Have there been hamburgers pictured on stamps? I cannot think of any offhand but that doesn’t mean much. I have been toying with an idea of creating Republica Phuketia picturing local foods now that we (um… Phuket, not Phuketia) have attained UNESCO World Heritage status as a City of Gastronomy. How about a set of local post stamps with expat-craved foreign foods. As an enthusiastic expat foodie myself, I am forever seeking new restaurants featuring Western food that tastes as good as it does back in the States. Most fail miserably (how can Taco Bell open its first restaurant in Thailand and NOT have BEEF on the menu!!)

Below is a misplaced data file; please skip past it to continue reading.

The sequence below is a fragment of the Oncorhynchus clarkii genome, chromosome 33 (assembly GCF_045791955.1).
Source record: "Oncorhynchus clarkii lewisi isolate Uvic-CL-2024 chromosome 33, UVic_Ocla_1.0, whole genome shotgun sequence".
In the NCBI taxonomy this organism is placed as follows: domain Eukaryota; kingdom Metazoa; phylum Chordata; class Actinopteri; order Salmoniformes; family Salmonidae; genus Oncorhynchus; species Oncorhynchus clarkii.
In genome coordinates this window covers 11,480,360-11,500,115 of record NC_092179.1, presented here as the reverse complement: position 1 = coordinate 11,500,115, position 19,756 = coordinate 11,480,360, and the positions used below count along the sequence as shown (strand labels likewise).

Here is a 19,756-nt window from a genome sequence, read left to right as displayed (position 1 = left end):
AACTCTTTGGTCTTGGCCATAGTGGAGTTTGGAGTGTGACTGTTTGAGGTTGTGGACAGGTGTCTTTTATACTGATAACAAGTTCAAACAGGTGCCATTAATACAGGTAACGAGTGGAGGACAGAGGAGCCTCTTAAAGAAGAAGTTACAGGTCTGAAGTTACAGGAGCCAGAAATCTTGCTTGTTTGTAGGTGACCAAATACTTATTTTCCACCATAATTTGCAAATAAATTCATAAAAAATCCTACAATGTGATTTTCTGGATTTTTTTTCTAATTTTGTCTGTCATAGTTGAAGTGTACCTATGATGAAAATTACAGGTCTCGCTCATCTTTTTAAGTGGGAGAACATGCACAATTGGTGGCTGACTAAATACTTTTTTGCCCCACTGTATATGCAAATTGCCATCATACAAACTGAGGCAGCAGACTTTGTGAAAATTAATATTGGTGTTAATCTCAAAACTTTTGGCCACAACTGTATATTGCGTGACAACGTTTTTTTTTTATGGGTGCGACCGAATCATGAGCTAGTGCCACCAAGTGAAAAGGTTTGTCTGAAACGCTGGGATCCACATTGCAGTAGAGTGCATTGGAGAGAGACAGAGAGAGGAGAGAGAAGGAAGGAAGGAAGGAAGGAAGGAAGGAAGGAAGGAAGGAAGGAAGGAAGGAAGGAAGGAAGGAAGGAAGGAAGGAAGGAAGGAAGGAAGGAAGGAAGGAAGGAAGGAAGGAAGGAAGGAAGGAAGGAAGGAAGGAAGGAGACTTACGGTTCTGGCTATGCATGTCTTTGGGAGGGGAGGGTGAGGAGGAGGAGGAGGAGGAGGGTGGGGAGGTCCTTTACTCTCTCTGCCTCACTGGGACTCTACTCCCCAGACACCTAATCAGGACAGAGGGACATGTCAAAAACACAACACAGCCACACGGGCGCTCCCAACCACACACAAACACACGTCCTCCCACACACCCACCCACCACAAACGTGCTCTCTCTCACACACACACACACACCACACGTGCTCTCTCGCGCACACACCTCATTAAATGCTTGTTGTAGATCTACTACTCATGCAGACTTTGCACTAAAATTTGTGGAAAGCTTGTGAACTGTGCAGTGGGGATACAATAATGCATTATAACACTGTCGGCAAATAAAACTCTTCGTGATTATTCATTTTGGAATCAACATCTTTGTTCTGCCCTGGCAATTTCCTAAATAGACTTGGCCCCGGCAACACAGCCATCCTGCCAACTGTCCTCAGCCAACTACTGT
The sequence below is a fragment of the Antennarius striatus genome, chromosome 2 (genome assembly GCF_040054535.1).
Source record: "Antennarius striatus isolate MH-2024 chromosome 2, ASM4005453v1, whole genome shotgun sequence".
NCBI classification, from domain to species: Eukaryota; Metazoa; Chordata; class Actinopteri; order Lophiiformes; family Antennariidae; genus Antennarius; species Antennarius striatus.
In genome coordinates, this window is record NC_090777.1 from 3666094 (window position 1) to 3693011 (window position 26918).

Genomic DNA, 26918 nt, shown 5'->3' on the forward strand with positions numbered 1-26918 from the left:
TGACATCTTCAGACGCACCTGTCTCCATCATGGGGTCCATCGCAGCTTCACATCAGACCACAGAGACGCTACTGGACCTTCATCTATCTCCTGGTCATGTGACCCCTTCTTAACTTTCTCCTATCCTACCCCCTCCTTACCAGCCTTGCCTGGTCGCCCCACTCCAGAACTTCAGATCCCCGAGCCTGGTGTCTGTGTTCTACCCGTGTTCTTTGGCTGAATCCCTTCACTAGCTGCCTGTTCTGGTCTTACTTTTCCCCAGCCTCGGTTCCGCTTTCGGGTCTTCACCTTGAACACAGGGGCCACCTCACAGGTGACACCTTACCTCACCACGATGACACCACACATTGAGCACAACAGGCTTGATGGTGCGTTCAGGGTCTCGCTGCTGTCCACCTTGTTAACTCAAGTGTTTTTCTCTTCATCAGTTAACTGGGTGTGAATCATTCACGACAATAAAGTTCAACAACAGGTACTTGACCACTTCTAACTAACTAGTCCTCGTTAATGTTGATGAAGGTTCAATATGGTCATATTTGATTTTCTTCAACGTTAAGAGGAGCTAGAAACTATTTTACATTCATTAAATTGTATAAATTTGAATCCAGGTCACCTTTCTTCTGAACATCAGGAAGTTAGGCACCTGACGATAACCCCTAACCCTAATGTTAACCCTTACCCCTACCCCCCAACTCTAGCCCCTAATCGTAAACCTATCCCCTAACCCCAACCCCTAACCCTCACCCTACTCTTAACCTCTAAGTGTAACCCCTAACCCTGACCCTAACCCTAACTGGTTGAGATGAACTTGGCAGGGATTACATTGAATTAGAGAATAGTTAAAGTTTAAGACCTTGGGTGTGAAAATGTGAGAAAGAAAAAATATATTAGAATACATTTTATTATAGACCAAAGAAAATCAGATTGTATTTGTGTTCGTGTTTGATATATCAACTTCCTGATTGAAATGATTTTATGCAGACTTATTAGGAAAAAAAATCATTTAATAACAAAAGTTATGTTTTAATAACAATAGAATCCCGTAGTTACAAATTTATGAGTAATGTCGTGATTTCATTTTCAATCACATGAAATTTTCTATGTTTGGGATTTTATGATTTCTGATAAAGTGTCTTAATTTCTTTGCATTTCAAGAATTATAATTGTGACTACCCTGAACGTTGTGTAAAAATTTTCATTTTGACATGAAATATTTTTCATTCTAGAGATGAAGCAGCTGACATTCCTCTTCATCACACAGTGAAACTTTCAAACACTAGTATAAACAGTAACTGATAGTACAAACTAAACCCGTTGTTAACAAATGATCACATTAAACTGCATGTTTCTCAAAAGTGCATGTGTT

The biggest problem with such a series idea is that I usually forget to take a photo of my meal until after I’ve taken a bite or several (they also tend to be rather blurry and totally unappetizing). However, I bet that stamps picturing food with bites out of them has never been done before. My local post can be the initial entry in the next big topical. One could imagine what would happen if an agency such as the IGPC or Stamperija got a hold of such a revolutionary idea: there would be an influx of bite-missing taco, pizza, hamburger, and hot dog stamps from such places as Malawi, Grenada and the Gambia in colorful multi-stamp mini-sheets no less. I don’t think the philatelic world is ready for such a thing….